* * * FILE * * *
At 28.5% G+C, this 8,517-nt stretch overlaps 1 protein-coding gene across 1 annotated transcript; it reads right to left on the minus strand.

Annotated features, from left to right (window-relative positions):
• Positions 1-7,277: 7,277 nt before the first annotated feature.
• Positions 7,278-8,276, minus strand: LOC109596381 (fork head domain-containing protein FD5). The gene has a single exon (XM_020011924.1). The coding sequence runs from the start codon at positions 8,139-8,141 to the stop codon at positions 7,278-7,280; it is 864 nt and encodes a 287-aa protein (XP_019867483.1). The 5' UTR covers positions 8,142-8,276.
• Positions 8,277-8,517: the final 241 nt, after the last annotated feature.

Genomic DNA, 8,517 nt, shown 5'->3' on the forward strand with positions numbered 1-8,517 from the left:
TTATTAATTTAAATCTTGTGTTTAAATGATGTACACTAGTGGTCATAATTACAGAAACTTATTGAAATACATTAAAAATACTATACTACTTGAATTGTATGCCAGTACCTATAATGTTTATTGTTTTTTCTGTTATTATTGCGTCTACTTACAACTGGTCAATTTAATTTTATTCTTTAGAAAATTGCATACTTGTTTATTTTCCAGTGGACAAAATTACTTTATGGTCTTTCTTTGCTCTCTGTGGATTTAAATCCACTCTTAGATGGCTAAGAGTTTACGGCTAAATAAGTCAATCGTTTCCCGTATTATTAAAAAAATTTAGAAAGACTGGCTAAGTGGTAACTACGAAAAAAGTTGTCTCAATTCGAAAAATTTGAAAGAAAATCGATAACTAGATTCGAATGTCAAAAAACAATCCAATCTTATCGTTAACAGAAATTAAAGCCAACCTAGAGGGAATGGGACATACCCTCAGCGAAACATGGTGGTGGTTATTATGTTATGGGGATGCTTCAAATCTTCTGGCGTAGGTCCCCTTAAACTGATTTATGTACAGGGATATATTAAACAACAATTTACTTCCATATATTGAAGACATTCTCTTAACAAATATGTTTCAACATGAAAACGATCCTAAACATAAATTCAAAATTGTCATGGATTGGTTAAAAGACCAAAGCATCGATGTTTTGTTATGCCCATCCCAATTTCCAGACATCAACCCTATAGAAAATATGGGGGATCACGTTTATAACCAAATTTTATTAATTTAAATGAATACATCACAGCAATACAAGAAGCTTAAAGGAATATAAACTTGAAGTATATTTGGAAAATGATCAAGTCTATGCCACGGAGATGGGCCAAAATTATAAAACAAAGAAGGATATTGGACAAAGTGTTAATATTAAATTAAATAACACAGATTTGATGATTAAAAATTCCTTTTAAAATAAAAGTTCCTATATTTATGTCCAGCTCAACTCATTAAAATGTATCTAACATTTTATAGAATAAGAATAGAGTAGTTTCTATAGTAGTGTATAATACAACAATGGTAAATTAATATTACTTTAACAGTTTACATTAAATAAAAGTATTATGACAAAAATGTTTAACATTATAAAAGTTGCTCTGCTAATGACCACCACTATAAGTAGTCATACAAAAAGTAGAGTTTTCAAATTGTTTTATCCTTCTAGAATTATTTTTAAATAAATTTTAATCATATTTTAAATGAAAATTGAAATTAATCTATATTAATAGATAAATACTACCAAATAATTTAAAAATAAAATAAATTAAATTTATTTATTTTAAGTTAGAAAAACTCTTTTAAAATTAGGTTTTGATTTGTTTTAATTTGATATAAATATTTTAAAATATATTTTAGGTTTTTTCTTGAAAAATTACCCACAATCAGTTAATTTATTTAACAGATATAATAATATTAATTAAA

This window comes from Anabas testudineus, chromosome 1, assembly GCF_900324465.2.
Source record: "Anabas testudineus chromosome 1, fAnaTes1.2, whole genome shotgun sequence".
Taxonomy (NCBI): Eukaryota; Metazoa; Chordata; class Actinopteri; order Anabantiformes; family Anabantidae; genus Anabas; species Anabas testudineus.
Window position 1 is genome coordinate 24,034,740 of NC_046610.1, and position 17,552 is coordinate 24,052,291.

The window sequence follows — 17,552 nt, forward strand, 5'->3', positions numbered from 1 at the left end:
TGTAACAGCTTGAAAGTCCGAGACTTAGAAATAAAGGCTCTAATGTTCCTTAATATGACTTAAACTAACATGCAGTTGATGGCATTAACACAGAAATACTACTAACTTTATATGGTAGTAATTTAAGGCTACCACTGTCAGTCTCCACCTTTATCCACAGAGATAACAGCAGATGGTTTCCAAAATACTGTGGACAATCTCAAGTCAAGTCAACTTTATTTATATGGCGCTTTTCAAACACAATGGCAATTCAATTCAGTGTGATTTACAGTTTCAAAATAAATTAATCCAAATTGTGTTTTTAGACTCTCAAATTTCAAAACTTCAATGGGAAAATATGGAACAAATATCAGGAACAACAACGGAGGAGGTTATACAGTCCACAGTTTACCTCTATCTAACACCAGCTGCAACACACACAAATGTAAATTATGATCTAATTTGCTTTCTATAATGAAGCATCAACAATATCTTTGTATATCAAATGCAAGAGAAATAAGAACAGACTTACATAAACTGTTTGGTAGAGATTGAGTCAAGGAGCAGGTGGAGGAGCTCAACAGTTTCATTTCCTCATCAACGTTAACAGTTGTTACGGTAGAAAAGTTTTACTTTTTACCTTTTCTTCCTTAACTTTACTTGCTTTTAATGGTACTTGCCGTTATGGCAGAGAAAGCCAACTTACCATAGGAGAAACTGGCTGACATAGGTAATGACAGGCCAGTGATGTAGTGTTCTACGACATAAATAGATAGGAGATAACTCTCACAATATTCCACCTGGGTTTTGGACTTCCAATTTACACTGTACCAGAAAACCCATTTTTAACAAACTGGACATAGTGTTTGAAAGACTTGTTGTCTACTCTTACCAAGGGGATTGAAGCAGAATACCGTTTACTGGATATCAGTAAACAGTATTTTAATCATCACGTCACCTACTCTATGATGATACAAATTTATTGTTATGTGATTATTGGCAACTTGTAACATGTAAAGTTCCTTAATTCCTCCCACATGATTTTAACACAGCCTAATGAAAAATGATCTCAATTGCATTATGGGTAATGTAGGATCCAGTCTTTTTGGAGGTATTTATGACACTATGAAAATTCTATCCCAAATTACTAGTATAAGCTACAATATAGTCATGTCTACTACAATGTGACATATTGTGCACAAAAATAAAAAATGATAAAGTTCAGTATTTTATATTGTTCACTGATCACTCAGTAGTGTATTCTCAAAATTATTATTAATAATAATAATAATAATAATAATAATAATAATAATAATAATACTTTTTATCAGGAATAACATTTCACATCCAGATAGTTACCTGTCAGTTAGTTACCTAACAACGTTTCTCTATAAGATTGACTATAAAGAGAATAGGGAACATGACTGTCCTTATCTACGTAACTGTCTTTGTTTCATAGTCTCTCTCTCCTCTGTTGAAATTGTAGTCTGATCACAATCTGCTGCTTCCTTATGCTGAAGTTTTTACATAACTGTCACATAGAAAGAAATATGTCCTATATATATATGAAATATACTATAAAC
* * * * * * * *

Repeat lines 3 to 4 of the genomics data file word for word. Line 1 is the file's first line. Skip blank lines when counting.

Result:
• Positions 1-7,277: 7,277 nt before the first annotated feature.
• Positions 7,278-8,276, minus strand: LOC109596381 (fork head domain-containing protein FD5). The gene has a single exon (XM_020011924.1). The coding sequence runs from the start codon at positions 8,139-8,141 to the stop codon at positions 7,278-7,280; it is 864 nt and encodes a 287-aa protein (XP_019867483.1). The 5' UTR covers positions 8,142-8,276.